Government threatens to ban Star Group from broadcasting

The Jakarta Post, Jakarta

The government is threatening to prevent international media company Star Group from broadcasting in Indonesia, even though the company has complied with the demands of the information and communications minister.

"We are considering imposing an injunction if Star Group continues to maintain unfair business practices," ministry spokesmen Gatot S. Dewa Broto told The Jakarta Post on Tuesday.

He said the proposed injunction related to Star Group's decision to cancel a contract with Indonesian pay TV distributor PT Indovision, a measure considered to be unfair business treatment and which dismayed many of the company's subscribers.

"They gave us only two days' notice before we lost all the stations," said Indovision subscriber "Ryan", who was particularly annoyed by the loss of sports programming.

Communications minister Sofyan Djalil accused the group of creating an unfair business competition by giving the distribution contracts of six popular channels -- Star Movie, Star World, Star Sport, ESPN, National Geographic, and (V) Channel exclusively to PT Direct Vision, another pay TV operator.

"From our perspective, the group has misused its dominant position by creating unfair business practices," he told a press conference earlier on Tuesday.

He added he had threatened to ban Star from airing its shows in Indonesia by Tuesday midnight and to order Direct Vision to halt any marketing activities if Star persisted with its decision.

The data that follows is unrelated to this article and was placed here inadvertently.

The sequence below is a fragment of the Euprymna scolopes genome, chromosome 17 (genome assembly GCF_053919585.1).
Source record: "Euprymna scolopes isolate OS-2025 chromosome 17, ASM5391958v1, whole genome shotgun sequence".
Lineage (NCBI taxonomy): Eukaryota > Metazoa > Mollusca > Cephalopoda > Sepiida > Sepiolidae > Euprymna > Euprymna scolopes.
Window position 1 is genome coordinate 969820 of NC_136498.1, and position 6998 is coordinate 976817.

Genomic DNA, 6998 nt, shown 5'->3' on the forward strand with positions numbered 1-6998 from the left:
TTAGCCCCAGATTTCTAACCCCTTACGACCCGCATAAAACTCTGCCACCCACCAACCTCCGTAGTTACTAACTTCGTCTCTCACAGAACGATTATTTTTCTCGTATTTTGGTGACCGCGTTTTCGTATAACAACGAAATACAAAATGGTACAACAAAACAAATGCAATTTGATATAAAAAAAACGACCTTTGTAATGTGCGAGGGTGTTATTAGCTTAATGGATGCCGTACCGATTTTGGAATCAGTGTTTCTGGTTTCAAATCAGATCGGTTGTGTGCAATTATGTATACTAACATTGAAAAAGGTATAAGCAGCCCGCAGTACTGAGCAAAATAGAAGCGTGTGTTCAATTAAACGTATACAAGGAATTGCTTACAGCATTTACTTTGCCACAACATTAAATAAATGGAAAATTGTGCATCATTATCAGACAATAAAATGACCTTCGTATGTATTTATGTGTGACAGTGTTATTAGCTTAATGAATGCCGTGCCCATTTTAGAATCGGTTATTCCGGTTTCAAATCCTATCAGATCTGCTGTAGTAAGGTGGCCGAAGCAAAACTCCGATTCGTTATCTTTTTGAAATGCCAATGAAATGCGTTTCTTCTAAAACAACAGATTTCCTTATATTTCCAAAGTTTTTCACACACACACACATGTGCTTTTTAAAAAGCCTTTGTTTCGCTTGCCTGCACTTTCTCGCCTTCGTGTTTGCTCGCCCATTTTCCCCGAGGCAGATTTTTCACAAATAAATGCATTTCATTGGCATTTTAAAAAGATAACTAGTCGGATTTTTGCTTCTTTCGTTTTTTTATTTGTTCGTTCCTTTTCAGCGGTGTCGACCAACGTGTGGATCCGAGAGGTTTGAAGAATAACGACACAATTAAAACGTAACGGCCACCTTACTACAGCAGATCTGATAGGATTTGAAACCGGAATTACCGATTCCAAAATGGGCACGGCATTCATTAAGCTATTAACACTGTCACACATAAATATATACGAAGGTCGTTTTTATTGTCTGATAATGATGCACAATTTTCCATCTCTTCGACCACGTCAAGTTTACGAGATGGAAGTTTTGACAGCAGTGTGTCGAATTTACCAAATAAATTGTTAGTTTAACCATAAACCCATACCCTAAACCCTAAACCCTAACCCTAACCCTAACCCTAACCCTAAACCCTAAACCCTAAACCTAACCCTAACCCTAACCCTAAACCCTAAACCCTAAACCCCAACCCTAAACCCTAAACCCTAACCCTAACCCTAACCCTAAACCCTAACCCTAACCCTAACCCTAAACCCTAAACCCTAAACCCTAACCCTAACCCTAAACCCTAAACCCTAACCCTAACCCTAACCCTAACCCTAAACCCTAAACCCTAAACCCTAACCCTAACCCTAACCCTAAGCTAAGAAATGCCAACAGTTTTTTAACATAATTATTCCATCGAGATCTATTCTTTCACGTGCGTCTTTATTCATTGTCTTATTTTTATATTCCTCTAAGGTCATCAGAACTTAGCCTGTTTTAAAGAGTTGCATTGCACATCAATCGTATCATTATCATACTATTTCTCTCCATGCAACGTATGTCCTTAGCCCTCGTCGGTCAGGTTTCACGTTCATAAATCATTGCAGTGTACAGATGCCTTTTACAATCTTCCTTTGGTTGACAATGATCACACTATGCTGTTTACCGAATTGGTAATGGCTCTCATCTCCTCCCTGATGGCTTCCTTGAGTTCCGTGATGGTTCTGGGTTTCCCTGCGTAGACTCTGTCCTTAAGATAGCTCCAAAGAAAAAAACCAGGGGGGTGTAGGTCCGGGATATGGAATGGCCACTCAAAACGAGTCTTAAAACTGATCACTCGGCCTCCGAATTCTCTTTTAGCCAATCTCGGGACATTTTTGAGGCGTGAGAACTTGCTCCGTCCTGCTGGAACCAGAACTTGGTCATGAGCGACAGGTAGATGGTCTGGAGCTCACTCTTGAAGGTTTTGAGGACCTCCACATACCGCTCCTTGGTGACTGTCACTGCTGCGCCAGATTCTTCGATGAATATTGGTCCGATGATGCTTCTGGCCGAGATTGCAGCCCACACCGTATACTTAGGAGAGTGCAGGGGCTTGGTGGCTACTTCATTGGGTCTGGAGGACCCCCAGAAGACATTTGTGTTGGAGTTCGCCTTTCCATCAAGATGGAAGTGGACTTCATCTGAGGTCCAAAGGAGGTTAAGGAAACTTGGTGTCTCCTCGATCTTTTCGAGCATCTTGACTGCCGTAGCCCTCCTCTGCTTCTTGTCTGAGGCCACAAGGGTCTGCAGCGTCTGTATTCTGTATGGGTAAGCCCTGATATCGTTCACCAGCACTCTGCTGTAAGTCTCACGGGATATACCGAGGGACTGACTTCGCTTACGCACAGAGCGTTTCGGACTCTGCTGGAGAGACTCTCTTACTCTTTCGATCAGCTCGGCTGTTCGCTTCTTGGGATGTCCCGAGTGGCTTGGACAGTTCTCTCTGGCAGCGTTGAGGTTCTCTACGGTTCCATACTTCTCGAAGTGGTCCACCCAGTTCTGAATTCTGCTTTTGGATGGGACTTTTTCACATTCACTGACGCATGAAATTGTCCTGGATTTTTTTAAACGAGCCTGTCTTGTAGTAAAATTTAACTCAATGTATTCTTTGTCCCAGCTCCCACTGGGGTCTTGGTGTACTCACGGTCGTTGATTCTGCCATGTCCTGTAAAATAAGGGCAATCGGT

Star Group announced Tuesday afternoon it had agreed to comply with the minister's requirements. Indovision will be allowed to broadcast the Star programs for another two months, while waiting for the Commission for the Supervision of Business Competition's (KPPU) verdict on whether Star Group's decision not to grant distribution contracts to a particular company had violated the 1999 Monopoly Law.

The president director of another TV distributor, Telkom Vision, denied that Star Group had acted in a monopolistic fashion, because his company had also received the broadcast rights to the six channels.

"We almost failed to get an extension contract, but after some lobbying we were successful," Udiyatno said, quoted on the news portal.

He said he was surprised by the minister's statement that the rights to the Star Group channels were only given to Direct Vision.

But he also said his company had obtained the extension contract with the assistance of Direct Vision.

Indovision's lawyer Juniver Girsang said the Star Group's decision not to extend the Indovision contract when it expired on April 30 was its reason for filing a complaint with KPPU.

He said the decision by Star not to extend the contract was aimed at benefiting a competing pay TV operator, although he did not specify the company in question.

The termination of the contract had caused the company to lose about US$1 billion in potential revenue from 120,000 residential and 17,000 hotel rooms subscribers, Juniver said.

"We sent a letter about a week ago to the minister, requesting his help in solving this case," said Juniver when asked about the ministry's response. "I think the minister would do the same thing if someone else reported a similar case."

KPPU member Mohammad Iqbal said the commission would scrutinize the report and follow it up with an investigation if there was any indication of a legal violation.(09)
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